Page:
Whitbread strikes back at Punch `vandal' gibe
Monday 05 July 1999
Whitbread attacked Punch's suggestions that its bid would "vandalise" shareholder value. It accused Punch of creating uncertainty in an attempt to depress its shares. "Whitbread is confident this offer is creating value for the company and will be earnings enhancing in the first full financial year after completion," the company said in a statement. "Whitbread's offer is also underpinned by our legally binding contract with Allied Domecq. Allied Domecq shareholders are the real judges of value."
A Whitbread spokesman added: "Punch has tried to cast doubt on the wisdom of what we're doing. We have to meet their criticisms because they have an effect on the share price."
A spokesman for Punch said: "It's a tired response from tired people. The one thing we agree on is that Allied Domecq shareholders will be the real judges of value."
The City failed to deliver a clear verdict on Whitbread's raised offer on Friday, which came within an hour of the market's close. "There was Wimbledon and it was Henley Friday. It's not like every fund manager who would make a decision was there. [Today] is an important day," said a Whitbread spokesman.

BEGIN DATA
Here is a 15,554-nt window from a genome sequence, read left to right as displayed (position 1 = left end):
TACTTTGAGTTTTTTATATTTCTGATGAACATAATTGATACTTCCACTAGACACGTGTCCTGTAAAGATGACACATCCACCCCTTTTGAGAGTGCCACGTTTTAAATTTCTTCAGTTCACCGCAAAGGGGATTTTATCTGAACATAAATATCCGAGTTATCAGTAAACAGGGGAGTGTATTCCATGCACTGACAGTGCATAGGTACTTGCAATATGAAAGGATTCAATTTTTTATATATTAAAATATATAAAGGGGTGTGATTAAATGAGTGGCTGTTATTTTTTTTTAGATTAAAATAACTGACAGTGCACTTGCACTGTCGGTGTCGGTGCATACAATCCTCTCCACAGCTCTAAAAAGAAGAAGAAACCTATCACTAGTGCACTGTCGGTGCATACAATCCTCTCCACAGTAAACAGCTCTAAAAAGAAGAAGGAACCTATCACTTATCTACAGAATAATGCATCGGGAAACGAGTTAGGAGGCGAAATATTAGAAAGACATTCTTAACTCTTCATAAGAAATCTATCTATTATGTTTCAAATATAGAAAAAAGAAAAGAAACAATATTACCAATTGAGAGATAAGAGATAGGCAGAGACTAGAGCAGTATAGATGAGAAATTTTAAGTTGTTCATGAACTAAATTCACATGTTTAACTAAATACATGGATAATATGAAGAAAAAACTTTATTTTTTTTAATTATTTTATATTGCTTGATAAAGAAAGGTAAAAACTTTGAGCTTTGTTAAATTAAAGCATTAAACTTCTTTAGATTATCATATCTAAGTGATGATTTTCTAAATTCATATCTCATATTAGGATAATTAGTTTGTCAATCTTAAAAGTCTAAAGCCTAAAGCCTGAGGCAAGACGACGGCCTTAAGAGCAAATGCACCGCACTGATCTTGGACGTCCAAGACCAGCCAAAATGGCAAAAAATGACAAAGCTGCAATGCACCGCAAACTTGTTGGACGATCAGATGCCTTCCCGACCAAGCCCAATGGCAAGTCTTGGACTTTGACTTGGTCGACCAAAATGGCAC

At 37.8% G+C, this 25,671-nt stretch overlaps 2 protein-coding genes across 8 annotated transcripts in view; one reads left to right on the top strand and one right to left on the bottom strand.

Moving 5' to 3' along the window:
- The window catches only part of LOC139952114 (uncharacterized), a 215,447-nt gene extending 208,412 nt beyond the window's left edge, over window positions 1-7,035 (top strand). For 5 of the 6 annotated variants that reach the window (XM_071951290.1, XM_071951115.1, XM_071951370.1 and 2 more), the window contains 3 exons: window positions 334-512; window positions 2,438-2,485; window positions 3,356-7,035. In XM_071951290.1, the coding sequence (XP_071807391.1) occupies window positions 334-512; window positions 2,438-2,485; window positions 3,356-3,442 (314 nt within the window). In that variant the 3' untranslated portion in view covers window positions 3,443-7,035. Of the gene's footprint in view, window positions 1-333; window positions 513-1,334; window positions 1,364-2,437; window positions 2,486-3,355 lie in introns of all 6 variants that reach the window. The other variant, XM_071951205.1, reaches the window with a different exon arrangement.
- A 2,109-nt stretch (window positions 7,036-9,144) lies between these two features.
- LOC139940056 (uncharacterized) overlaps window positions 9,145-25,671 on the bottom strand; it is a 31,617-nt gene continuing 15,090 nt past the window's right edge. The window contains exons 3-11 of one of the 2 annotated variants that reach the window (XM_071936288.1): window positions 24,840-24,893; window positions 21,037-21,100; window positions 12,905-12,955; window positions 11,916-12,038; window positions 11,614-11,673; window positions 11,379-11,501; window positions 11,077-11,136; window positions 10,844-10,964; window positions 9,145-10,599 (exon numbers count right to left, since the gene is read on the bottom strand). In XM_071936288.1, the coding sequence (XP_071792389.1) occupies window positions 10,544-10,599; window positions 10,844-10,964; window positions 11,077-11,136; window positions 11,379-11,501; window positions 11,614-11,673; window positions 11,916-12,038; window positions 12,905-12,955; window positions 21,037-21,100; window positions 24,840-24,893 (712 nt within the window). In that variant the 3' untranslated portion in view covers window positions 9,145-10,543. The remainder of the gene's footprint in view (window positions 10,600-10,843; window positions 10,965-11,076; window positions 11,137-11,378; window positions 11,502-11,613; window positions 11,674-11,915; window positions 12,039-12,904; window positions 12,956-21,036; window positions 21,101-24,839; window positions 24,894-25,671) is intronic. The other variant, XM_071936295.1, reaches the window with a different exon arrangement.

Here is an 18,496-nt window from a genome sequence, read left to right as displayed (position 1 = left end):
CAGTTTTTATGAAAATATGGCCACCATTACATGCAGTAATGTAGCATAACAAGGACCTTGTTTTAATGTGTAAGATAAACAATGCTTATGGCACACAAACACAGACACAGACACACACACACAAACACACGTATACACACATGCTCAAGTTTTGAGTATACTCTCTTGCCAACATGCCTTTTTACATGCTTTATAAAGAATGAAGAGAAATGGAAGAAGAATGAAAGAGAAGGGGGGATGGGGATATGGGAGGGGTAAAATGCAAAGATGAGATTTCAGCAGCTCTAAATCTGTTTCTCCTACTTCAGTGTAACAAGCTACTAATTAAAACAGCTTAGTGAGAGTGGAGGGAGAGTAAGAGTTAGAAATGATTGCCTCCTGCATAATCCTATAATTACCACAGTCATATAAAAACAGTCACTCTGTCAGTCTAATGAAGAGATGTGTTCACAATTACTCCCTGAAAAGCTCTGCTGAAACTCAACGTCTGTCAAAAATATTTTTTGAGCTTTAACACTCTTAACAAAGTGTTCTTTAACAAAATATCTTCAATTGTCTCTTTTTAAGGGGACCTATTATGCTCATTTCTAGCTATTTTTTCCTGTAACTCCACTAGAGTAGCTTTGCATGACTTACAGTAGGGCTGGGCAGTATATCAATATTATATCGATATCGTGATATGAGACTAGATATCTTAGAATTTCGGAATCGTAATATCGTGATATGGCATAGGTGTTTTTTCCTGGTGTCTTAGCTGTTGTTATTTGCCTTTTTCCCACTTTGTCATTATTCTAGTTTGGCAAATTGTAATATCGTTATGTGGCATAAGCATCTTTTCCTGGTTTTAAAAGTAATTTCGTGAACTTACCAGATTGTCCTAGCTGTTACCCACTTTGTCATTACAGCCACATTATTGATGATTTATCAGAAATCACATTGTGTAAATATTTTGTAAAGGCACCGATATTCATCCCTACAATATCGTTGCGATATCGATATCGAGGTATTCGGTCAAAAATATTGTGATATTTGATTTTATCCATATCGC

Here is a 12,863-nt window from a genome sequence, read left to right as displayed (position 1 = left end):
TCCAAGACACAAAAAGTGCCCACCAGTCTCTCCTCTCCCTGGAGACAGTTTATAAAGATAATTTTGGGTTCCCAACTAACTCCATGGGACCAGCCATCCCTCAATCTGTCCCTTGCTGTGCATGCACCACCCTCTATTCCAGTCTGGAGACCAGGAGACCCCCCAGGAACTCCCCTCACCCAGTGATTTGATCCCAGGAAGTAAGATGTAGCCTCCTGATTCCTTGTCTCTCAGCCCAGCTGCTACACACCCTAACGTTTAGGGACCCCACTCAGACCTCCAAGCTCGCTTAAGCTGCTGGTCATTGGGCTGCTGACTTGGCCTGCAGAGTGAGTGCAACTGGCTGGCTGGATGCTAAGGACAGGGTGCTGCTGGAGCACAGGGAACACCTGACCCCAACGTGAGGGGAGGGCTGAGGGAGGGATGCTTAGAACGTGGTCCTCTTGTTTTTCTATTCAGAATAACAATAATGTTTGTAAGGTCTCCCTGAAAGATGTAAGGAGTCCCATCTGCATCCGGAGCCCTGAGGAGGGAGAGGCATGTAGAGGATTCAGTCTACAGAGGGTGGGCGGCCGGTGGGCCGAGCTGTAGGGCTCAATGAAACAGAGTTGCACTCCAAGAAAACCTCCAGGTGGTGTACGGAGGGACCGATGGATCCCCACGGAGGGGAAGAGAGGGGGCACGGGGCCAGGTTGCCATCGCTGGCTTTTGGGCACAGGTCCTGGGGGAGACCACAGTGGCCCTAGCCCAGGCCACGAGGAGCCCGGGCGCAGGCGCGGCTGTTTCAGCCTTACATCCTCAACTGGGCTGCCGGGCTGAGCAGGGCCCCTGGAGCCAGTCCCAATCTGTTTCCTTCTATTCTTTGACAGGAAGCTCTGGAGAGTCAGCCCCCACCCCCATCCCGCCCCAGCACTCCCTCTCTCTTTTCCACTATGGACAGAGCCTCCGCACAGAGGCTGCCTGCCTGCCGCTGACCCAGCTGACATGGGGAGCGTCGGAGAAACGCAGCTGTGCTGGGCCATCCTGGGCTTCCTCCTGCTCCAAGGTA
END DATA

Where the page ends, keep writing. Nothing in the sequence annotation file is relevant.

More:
Whitbread's shares closed up 9p at 1001p in thin trading. A strengthening of its shares today would put pressure on Punch Taverns to further raise its bid to secure a recommendation from Allied's board.
An Allied insider said yesterday: "There will be meetings on Monday [today]. One needs to look at what the Whitbread shareprice does and how Punch reacts to that."
Whitbread is not ruling out taking Allied to court for "loss of transaction", which could result in a significant damages award, if it backed Punch's bid. A switch of recommendation by Allied would also generate a pounds 25m fee to Whitbread.
David Reed, Whitbread's director of corporate affairs, said: "Whitbread is more interested in doing a deal than in going to court."
Meanwhile, Punch again advertised its resolve in its bid for the pubs. "If a little tweaking of the offer is necessary we can do that," said its spokesman.
Mr Reed said: "We're not playing the `mine's bigger than yours' game."
The upping of Whitbread's earlier pounds 2.3bn paper offer on Friday followed a search by the group's pub operators for additional cost savings, said to have boosted the deal's annual cost savings from pounds 100m within three years to at least pounds 125m. Punch dismissed the idea Whitbread had unearthed new savings. "They can't have found anything new after five months," it said.
Both sides also said the other's offer risked being blocked by the Office of Fair Trading.
Whitbread admitted it may be required to reduce its concentration in certain licensing districts to meet OFT concerns. "If Whitbread is so confident of receiving OFT approval, why has it not made its offer unconditional?" Punch said.
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